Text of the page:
and why is the bridge called the Cantilever?

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Sorry Coffee, I had edited my post slightly as you were obviously replying to it. But it still roughly remains the same. I cannot answer your questions, but the historians on here will undoubtedly be able to find all the answers.

But here is a photo from the Cantilever bridge showing where the houses at the end of Fairfield Road were demolished for a new bridge that never happened!

EndofFairfieldRdfromCantilevershowingwhe

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I couldn't agree more, Freeborn John. So little publicity is being given to this, and it is such a major issue. Peel Holdings were repairing the old temporary moorings between Moore and Wigg Island (I know it doesn't look that good, but apparently they were using reclaimed seasoned timber. To me it looks like the original timber from when the canal was built!) This was supposedly to allow these big new container barges to tie up here so they could go through the bridges in convoy, to avoid too much frequent disruption. That sounds o.k., but it would still result in the bridges being off, although for a less number of times, but for a longer duration. Unlike the heyday of the canal, up until the early 1960's, we are no longer used to canal traffic and the bridges being off , are we?

tempmooringfacilityatMooreontheMSC_zpsfc

tempmooringsonMSCatMoore_zpsac7a9024.jpg

mooringsnearMooreonMSC_zpsf9a6c96b.jpg

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Coffee,

Latchford High Level Bridge was built in the 1890’s and spans the Manchester Ship canal 75ft above water level over a distance of about 206ft. The bridge consists of 783 tons of steelwork The cantilever bridge was built at the say so of a major shareholder of the ship canal company a Mr Joseph Parr, so that he could drive his horse & carriage without delay straight through from his home at Grappenhall Heys in to Warrington to his bank in Horsemarket Street.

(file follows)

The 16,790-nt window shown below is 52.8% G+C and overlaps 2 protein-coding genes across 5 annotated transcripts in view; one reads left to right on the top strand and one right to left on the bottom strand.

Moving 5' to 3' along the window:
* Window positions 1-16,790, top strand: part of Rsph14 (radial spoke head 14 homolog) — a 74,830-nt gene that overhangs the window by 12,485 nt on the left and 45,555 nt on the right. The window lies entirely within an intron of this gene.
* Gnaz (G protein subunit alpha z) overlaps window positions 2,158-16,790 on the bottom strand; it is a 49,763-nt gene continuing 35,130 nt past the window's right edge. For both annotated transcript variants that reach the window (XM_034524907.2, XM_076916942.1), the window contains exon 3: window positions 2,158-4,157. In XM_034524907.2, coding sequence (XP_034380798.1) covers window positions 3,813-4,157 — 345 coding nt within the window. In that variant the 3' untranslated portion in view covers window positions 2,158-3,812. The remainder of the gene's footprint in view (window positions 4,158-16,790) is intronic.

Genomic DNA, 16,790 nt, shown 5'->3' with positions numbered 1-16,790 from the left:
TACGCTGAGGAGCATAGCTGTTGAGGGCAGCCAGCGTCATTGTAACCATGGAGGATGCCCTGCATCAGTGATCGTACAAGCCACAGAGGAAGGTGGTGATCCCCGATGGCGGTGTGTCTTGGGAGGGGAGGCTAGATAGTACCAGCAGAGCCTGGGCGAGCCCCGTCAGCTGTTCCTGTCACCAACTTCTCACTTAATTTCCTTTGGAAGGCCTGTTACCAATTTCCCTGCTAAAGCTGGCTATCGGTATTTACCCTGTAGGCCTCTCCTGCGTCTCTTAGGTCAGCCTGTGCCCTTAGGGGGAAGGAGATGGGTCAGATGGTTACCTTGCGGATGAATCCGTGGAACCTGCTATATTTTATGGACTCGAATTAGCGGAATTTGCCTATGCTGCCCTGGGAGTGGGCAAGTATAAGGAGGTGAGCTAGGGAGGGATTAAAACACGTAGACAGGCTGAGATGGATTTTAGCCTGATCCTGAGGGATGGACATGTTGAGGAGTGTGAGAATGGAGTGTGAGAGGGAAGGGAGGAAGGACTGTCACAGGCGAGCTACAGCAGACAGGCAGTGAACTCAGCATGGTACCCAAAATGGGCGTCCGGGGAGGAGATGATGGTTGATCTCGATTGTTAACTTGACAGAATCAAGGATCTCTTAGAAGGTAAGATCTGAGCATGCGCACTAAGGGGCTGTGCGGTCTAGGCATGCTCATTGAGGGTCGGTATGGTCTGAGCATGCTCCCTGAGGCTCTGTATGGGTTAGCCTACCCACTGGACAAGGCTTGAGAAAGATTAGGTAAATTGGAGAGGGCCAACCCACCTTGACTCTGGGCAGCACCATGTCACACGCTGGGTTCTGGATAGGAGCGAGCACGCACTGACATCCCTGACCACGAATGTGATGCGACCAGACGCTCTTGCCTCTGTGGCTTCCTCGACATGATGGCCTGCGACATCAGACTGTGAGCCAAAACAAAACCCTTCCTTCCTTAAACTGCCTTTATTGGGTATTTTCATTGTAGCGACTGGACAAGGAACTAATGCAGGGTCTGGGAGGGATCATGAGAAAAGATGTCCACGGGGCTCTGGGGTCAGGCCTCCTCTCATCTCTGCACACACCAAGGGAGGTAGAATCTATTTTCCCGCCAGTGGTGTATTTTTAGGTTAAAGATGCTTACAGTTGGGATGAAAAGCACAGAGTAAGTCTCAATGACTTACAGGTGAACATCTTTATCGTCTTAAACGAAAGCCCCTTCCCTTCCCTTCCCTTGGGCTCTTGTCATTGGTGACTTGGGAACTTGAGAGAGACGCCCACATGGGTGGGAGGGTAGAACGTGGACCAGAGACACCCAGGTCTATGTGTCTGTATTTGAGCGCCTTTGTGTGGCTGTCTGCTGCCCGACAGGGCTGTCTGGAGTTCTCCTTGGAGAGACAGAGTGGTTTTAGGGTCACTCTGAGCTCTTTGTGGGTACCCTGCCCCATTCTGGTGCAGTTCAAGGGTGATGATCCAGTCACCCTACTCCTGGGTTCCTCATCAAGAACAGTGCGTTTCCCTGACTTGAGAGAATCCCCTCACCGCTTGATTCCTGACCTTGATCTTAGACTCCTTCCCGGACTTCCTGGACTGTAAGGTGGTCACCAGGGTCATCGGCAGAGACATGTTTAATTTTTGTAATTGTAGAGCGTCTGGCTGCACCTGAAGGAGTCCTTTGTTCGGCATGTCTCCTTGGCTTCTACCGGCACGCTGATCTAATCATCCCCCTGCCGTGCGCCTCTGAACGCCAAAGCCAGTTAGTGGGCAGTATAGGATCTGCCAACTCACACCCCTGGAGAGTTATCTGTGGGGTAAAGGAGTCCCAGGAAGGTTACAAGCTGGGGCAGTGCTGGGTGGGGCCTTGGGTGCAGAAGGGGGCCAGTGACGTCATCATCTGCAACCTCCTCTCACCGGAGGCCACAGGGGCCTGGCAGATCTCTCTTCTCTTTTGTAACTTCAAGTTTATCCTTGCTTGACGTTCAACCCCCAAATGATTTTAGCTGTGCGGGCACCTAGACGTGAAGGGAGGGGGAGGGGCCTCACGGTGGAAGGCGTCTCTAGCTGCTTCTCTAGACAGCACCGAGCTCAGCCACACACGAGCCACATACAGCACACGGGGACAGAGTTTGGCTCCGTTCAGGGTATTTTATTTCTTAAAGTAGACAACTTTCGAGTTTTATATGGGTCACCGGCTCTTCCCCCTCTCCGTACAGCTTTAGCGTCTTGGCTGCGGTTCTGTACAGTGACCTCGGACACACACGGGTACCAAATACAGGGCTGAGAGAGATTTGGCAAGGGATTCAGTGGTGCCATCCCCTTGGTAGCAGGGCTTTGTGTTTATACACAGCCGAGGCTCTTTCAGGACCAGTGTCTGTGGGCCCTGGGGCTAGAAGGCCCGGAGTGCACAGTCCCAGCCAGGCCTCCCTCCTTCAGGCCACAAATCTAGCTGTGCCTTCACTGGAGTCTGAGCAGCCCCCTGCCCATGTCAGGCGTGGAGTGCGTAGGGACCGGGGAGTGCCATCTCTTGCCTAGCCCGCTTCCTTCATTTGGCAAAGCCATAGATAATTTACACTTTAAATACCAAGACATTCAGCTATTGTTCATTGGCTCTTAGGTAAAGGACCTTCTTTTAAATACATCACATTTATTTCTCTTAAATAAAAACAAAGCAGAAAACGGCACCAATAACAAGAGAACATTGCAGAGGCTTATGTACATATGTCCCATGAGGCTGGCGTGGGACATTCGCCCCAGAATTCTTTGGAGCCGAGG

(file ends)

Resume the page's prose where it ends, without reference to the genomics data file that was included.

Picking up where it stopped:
A cantilever bridge is basically to horizontal beams built out from each side of a canal or cutting and meeting in the middle the weight of the horizontal beams are supported by to vertical steel towers anchored by rods into their concrete bases , the weight of a load travelling across the horizontal beam is transmitted under increasing  tension as the load reaches the centre of the span and transmitting the load weight from one tower to the opposing tower as it moves across the bridge span.

 

Building the Latchford High Level Bridge.

 

T1086_zps99d05acf.jpg

 

LatchfordHighLevelCantileverBridge_zps05

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If they used tugs and barges they could fit under the swing bridges with no problems at all. Plus the tug could simply drop one barge off at it's desination and pick up another for the return journey without waiting around for loading/unloading.

 

would a tug and barge fit through the locks. Seen tugs pulling three or four barges down the Themes.

 

 

Latchford High Level Bridge was built in the 1890’s and spans the Manchester Ship canal 75ft above water level over a distance of about 206ft. The bridge consists of 783 tons of steelwork The cantilever bridge was built at the say so of a major shareholder of the ship canal company a Mr Joseph Parr, so that he could drive his horse & carriage without delay straight through from his home at Grappenhall Heys in to Warrington to his bank in Horsemarket Street

 

Amazing, a bridge for one guy, thanks for the info.

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I remember now, the bit they steer the ship from is called a bridge,

 

, so if the bridge was lower they would not have to swing the bridge for the bridge to go through the bridge

 

As MacEnroe said, "you can't be serious?"  Even the tugs have to lower their mast/radar. and the big liners have to lower theirs to get under the High level bridges.